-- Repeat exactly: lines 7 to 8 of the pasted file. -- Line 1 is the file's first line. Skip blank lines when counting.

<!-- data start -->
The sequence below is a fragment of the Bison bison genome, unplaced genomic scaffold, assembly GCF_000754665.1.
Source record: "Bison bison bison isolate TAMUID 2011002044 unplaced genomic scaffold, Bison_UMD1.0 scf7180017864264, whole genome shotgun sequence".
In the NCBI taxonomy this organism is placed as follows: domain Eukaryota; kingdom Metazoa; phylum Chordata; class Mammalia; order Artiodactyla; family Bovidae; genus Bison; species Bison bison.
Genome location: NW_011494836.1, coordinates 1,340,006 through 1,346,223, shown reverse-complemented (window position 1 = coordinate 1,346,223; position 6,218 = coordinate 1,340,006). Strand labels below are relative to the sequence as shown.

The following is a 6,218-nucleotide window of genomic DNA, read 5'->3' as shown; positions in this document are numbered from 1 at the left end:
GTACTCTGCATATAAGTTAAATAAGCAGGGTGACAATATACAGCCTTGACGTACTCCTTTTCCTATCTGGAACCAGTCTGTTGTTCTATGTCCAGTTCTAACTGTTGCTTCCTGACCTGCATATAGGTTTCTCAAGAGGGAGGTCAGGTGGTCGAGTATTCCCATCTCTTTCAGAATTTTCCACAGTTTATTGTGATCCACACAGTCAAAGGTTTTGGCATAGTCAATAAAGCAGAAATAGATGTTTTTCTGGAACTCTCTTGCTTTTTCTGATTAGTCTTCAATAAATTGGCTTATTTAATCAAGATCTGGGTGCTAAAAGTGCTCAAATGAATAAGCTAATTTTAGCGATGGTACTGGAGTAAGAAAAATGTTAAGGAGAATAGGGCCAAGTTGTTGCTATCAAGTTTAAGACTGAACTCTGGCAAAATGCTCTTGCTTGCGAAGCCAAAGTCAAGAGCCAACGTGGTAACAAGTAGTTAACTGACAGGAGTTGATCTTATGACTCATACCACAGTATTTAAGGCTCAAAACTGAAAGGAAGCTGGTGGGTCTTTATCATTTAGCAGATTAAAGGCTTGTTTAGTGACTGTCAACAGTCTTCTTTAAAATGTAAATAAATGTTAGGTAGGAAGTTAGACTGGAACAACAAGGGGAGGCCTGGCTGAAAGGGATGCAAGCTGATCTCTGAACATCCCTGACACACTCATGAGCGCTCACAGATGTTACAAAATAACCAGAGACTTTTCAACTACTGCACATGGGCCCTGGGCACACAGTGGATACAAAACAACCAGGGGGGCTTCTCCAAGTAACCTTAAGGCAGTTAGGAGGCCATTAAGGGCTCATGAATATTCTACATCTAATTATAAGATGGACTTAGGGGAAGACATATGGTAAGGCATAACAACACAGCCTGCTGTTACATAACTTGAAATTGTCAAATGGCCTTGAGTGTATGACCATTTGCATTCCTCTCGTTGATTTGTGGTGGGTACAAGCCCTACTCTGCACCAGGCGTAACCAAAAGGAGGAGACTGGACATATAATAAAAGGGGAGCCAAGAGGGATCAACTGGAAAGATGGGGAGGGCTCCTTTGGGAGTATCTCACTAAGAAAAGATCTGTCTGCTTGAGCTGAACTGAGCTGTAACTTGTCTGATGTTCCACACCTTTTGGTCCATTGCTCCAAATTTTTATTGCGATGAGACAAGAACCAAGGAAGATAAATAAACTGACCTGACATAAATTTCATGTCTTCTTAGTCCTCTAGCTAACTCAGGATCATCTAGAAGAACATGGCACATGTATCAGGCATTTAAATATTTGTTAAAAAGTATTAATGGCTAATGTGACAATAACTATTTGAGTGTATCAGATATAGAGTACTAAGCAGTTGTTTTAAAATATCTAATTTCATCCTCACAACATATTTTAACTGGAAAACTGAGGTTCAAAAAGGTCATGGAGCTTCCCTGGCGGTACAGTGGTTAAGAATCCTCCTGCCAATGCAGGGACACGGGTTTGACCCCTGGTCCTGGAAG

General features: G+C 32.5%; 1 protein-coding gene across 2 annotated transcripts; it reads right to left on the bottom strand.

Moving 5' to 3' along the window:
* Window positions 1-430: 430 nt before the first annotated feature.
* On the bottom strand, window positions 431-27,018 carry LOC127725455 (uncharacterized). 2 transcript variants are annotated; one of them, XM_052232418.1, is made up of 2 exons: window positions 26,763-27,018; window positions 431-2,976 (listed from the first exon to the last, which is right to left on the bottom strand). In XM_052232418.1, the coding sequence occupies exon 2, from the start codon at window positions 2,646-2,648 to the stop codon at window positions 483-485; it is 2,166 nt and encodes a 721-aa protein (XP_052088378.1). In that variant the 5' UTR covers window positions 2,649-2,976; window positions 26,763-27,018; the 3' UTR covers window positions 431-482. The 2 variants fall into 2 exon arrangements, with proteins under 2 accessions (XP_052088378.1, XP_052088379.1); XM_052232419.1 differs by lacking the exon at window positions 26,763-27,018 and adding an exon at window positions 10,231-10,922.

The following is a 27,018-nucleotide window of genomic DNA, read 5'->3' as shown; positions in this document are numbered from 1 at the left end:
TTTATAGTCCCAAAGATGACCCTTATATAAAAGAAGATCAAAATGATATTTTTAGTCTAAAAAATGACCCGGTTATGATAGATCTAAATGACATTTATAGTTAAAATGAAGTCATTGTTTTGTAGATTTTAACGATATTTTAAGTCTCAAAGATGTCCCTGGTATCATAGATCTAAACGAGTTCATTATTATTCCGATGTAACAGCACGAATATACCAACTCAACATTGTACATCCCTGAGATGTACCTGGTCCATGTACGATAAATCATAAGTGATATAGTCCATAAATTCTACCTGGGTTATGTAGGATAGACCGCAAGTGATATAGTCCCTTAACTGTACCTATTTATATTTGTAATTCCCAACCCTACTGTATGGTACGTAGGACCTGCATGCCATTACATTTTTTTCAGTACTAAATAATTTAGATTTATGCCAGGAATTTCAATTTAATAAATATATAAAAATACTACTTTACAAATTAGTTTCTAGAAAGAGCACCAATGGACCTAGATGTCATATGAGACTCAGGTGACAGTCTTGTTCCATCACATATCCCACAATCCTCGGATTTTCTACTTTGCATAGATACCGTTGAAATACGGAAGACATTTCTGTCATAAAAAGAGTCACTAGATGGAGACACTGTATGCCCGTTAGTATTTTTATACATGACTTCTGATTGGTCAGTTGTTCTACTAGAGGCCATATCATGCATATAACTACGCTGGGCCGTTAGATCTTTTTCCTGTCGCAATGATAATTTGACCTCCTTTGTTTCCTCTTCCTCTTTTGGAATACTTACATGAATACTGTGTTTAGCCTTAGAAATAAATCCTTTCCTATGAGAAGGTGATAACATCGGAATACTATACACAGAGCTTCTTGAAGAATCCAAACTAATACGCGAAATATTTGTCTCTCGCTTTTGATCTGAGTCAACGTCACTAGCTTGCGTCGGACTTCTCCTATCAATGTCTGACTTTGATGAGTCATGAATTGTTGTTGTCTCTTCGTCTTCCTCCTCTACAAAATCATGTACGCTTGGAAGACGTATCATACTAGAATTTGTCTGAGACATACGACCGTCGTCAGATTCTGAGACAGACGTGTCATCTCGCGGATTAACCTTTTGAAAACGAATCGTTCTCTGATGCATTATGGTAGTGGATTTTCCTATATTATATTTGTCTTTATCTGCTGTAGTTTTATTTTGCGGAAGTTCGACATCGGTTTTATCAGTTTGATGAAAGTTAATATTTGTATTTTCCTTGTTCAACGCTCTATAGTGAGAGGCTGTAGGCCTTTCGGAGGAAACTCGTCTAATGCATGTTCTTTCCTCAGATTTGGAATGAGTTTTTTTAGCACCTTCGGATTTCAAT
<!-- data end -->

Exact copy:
General features: G+C 32.5%; 1 protein-coding gene across 2 annotated transcripts; it reads right to left on the bottom strand.

Moving 5' to 3' along the window: